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Interview with filmmakers of Charlie Victor Romeo at 2013 Sundance Film Festival

  Part of the excitement of Sundance involves experimental films where the filmmakers create audacious and bold experiences. Such can be said for the documentary Charlie Victor Romeo in which the filmmakers create a series of six distressed airline scenes based on original black box recordings.

Co-editor Karlyn Berger and co-writer/producer Patrick Daniels took a few minutes out the cockpit to talk about the 2013 Sundance Film Festival entry Charlie Victor Romeo.

Q - What would you suggest to a frequent flyer who sees your film?

A - Karlyn – You are going to learn how incredible the people who are on the flight deck of your airplane, how professional, how hard they work, the level of training they have, how dedicated they would be should the possibility which is very, very low or that should ever a problem arise that they know what they are doing and they are going to do their darndest to get that plane safely on the ground.

Q - Why did you make this film? Is it to scare the bejesus out of us?

A – Patrick – That’s a part of it. It’s not like hey let's think of the craziest, scariest thing. What important to me personally is stuff that’s immediate, intense and communicative. The scaring part isn’t the operative part; it’s a function of these other things. And I think that people deal with their fear all of the time. When you can discuss fear and work with it and use it in yourself then everybody understands it automatically.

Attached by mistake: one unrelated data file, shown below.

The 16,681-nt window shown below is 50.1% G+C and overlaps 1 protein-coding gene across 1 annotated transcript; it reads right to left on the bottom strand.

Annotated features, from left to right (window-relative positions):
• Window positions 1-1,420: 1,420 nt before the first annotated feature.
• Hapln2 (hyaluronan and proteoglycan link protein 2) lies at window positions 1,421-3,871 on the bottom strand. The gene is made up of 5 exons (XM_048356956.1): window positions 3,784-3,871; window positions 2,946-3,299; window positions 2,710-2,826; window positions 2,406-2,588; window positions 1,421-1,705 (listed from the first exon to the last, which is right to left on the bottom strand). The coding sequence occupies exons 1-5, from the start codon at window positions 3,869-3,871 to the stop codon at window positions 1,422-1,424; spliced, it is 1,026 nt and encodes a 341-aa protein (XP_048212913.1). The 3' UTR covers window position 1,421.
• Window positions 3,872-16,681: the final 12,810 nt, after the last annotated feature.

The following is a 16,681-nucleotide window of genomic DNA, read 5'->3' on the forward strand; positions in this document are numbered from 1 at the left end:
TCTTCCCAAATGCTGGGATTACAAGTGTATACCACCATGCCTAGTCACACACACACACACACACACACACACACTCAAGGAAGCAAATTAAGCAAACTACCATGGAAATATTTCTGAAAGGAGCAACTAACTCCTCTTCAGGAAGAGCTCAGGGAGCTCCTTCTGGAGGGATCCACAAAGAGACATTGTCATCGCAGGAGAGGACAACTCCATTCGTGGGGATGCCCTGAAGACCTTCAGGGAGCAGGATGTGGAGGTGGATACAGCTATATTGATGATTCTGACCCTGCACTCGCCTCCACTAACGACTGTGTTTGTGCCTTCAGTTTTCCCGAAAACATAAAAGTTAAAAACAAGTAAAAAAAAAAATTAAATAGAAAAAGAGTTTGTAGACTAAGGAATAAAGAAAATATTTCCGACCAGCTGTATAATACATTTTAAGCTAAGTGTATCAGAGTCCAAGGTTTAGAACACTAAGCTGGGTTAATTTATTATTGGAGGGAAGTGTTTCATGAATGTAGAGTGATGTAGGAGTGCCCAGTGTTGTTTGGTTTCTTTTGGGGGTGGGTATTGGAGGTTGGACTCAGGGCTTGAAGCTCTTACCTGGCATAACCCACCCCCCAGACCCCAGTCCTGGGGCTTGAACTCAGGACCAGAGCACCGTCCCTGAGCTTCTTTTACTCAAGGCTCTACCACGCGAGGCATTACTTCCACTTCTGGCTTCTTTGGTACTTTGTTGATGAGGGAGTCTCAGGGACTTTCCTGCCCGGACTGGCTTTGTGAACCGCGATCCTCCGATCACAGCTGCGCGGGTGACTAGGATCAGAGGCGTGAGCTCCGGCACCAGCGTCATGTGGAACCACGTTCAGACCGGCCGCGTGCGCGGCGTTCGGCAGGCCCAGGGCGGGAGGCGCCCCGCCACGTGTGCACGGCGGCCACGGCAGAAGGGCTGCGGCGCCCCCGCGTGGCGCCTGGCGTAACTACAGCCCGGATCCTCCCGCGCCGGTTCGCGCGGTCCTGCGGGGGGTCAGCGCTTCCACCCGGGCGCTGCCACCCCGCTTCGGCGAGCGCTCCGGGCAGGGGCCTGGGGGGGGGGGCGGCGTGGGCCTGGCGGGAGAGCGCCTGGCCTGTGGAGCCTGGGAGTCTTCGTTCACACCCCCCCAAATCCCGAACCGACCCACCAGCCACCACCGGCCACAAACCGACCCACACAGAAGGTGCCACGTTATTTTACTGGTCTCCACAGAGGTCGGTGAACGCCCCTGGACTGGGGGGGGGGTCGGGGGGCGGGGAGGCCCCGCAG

Q - If you had a bigger budget what would you have done differently?

A – Patrick – Regardless of the budget if we could do it over again we would make it differently. In my heart of hearts I would have liked to show the locations where the incidents happened.

Q - How does this film compare to airline crash movies such as “'Flight”, “Airport 75” and “Airplane”?

A – Patrick – One of the great things about “Airplane” is that the content is what it is. It is a wonderful film. They bring you into the cockpit in a way that you don’t expect and that’s cool. It’s a mechanism for the comedy but the view is an odd point of view. It’s really interesting where they place the camera. It’s not about the flying, it’s about the people who are in there. The difference isn’t anything but the fact that those various airline crash movies are fiction to whatever degree while ours is based on transcript. This is real human experience.
Author: Keith Rockmael

 

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Last Updated: 18 March, 2006